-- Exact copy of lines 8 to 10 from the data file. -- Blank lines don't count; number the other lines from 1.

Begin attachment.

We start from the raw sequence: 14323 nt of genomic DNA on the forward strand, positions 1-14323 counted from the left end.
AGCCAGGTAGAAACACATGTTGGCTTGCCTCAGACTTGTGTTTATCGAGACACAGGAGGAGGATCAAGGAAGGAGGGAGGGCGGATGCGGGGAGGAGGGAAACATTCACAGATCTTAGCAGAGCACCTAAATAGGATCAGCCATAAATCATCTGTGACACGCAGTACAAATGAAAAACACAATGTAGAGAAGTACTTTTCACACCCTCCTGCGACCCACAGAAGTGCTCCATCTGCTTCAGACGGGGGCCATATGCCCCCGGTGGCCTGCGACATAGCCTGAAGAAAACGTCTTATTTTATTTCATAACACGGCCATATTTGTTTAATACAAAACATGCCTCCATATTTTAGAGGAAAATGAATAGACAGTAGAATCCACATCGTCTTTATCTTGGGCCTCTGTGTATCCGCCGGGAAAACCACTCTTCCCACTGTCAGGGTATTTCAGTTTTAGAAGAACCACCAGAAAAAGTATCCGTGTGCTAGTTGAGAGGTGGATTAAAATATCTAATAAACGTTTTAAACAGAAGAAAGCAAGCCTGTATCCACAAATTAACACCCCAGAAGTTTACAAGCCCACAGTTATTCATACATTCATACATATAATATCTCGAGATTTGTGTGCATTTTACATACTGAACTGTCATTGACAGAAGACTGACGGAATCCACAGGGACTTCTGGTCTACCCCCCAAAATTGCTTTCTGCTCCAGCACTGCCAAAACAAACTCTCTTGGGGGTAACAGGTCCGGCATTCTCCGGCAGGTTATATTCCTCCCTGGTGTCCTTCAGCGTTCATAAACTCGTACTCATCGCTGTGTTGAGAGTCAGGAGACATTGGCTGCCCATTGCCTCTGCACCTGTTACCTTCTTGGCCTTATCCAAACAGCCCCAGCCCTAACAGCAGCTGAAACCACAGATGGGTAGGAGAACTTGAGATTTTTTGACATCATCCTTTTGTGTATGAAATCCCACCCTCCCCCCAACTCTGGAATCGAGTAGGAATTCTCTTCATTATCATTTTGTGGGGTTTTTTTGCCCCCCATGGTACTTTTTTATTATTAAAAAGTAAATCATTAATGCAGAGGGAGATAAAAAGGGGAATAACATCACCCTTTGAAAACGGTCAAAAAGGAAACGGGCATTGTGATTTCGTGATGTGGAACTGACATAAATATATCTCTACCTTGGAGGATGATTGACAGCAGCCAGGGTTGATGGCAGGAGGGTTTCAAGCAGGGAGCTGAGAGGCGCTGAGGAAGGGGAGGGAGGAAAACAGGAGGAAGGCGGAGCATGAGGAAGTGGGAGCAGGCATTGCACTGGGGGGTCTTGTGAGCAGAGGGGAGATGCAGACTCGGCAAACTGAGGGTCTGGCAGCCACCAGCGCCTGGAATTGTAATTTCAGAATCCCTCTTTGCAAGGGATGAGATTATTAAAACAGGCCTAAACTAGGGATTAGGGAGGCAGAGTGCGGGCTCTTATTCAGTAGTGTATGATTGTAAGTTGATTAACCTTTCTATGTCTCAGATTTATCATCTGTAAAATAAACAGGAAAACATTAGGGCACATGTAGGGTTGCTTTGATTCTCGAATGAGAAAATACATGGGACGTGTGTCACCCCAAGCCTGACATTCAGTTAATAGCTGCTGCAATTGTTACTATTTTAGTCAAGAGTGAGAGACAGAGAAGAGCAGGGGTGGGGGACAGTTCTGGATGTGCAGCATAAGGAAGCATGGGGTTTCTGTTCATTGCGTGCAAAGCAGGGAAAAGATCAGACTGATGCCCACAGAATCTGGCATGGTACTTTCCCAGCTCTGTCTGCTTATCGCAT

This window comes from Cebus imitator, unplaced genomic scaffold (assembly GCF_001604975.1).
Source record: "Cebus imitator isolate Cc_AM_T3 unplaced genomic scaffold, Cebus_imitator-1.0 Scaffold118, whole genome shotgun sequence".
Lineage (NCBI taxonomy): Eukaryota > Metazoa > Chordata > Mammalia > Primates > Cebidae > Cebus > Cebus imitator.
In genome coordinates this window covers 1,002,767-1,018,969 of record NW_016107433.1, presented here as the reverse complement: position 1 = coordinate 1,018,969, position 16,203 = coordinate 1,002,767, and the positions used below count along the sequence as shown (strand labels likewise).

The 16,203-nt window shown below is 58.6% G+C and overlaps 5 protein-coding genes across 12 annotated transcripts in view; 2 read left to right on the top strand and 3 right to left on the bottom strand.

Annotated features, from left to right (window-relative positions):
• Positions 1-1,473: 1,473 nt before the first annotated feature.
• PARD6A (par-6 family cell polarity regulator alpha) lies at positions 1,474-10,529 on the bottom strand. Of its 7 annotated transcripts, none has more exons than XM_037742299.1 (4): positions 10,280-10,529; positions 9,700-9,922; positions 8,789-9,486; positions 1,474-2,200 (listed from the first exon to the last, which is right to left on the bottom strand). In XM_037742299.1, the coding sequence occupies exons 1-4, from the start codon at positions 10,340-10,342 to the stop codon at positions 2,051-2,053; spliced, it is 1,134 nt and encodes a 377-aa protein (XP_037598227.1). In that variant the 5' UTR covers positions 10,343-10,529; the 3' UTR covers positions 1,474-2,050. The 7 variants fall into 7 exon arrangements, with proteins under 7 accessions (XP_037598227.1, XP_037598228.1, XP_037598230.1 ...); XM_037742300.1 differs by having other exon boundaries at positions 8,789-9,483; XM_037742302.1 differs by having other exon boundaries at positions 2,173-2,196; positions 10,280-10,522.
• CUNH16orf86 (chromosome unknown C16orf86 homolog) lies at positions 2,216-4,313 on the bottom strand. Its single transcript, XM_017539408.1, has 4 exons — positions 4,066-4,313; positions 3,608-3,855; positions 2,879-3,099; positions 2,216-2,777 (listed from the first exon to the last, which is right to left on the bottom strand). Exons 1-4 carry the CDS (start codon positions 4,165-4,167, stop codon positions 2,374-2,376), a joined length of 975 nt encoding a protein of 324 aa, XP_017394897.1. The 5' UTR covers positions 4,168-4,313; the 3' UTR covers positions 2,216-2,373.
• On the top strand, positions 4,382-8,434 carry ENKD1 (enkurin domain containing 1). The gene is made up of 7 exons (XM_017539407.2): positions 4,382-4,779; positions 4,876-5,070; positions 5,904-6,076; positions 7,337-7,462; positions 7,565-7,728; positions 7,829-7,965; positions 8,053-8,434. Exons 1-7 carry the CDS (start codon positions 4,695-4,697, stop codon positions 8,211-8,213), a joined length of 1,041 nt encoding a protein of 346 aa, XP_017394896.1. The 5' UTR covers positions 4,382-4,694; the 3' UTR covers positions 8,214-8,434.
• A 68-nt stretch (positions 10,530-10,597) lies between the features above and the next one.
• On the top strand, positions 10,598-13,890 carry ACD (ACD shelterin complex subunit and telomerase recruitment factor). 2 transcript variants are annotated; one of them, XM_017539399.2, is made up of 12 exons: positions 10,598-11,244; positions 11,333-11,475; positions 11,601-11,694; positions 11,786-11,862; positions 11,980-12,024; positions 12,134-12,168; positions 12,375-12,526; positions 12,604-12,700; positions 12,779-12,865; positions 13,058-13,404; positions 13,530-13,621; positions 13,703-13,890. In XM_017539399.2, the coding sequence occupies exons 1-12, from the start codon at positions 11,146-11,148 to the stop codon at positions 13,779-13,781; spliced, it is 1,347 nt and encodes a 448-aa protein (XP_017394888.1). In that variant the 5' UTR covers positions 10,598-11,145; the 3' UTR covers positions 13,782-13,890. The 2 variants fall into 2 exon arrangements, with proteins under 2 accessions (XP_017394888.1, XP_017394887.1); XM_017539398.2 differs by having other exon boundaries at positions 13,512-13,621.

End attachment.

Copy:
Annotated features, from left to right (window-relative positions):
• Positions 1-1,473: 1,473 nt before the first annotated feature.
• PARD6A (par-6 family cell polarity regulator alpha) lies at positions 1,474-10,529 on the bottom strand. Of its 7 annotated transcripts, none has more exons than XM_037742299.1 (4): positions 10,280-10,529; positions 9,700-9,922; positions 8,789-9,486; positions 1,474-2,200 (listed from the first exon to the last, which is right to left on the bottom strand). In XM_037742299.1, the coding sequence occupies exons 1-4, from the start codon at positions 10,340-10,342 to the stop codon at positions 2,051-2,053; spliced, it is 1,134 nt and encodes a 377-aa protein (XP_037598227.1). In that variant the 5' UTR covers positions 10,343-10,529; the 3' UTR covers positions 1,474-2,050. The 7 variants fall into 7 exon arrangements, with proteins under 7 accessions (XP_037598227.1, XP_037598228.1, XP_037598230.1 ...); XM_037742300.1 differs by having other exon boundaries at positions 8,789-9,483; XM_037742302.1 differs by having other exon boundaries at positions 2,173-2,196; positions 10,280-10,522.